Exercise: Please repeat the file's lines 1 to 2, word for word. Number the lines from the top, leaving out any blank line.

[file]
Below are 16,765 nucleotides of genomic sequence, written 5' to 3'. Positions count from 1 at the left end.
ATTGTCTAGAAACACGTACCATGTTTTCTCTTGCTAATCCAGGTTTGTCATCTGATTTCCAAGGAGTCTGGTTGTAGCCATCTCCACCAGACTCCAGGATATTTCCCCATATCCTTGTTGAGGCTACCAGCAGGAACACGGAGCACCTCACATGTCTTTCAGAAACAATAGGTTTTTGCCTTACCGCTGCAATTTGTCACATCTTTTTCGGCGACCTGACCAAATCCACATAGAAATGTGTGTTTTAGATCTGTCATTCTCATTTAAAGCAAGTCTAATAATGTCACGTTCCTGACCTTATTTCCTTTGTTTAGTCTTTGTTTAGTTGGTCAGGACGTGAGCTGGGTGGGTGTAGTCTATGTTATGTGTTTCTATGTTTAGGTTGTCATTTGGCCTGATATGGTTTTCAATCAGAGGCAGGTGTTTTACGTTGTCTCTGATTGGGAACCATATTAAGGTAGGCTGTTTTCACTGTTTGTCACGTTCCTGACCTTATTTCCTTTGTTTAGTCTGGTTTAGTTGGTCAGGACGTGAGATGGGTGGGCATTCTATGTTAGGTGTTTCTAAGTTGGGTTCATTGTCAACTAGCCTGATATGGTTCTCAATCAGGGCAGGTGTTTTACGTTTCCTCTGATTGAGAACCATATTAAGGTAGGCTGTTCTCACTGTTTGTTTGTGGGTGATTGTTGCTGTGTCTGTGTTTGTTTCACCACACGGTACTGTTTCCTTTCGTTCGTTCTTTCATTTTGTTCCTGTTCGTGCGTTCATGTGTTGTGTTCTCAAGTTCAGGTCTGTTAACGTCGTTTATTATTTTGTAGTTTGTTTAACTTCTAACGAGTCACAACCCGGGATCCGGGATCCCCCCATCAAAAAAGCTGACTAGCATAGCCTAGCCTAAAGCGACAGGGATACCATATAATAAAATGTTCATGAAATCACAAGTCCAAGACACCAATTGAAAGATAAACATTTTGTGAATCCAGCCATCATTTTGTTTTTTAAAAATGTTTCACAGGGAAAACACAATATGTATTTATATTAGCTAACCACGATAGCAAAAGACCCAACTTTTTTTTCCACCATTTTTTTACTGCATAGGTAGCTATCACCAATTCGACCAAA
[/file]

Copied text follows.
Below are 16,765 nucleotides of genomic sequence, written 5' to 3'. Positions count from 1 at the left end.
ATTGTCTAGAAACACGTACCATGTTTTCTCTTGCTAATCCAGGTTTGTCATCTGATTTCCAAGGAGTCTGGTTGTAGCCATCTCCACCAGACTCCAGGATATTTCCCCATATCCTTGTTGAGGCTACCAGCAGGAACACGGAGCACCTCACATGTCTTTCAGAAACAATAGGTTTTTGCCTTACCGCTGCAATTTGTCACATCTTTTTCGGCGACCTGACCAAATCCACATAGAAATGTGTGTTTTAGATCTGTCATTCTCATTTAAAGCAAGTCTAATAATGTCACGTTCCTGACCTTATTTCCTTTGTTTAGTCTTTGTTTAGTTGGTCAGGACGTGAGCTGGGTGGGTGTAGTCTATGTTATGTGTTTCTATGTTTAGGTTGTCATTTGGCCTGATATGGTTTTCAATCAGAGGCAGGTGTTTTACGTTGTCTCTGATTGGGAACCATATTAAGGTAGGCTGTTTTCACTGTTTGTCACGTTCCTGACCTTATTTCCTTTGTTTAGTCTGGTTTAGTTGGTCAGGACGTGAGATGGGTGGGCATTCTATGTTAGGTGTTTCTAAGTTGGGTTCATTGTCAACTAGCCTGATATGGTTCTCAATCAGGGCAGGTGTTTTACGTTTCCTCTGATTGAGAACCATATTAAGGTAGGCTGTTCTCACTGTTTGTTTGTGGGTGATTGTTGCTGTGTCTGTGTTTGTTTCACCACACGGTACTGTTTCCTTTCGTTCGTTCTTTCATTTTGTTCCTGTTCGTGCGTTCATGTGTTGTGTTCTCAAGTTCAGGTCTGTTAACGTCGTTTATTATTTTGTAGTTTGTTTAACTTCTAACGAGTCACAACCCGGGATCCGGGATCCCCCCATCAAAAAAGCTGACTAGCATAGCCTAGCCTAAAGCGACAGGGATACCATATAATAAAATGTTCATGAAATCACAAGTCCAAGACACCAATTGAAAGATAAACATTTTGTGAATCCAGCCATCATTTTGTTTTTTAAAAATGTTTCACAGGGAAAACACAATATGTATTTATATTAGCTAACCACGATAGCAAAAGACCCAACTTTTTTTTCCACCATTTTTTTACTGCATAGGTAGCTATCACCAATTCGACCAAA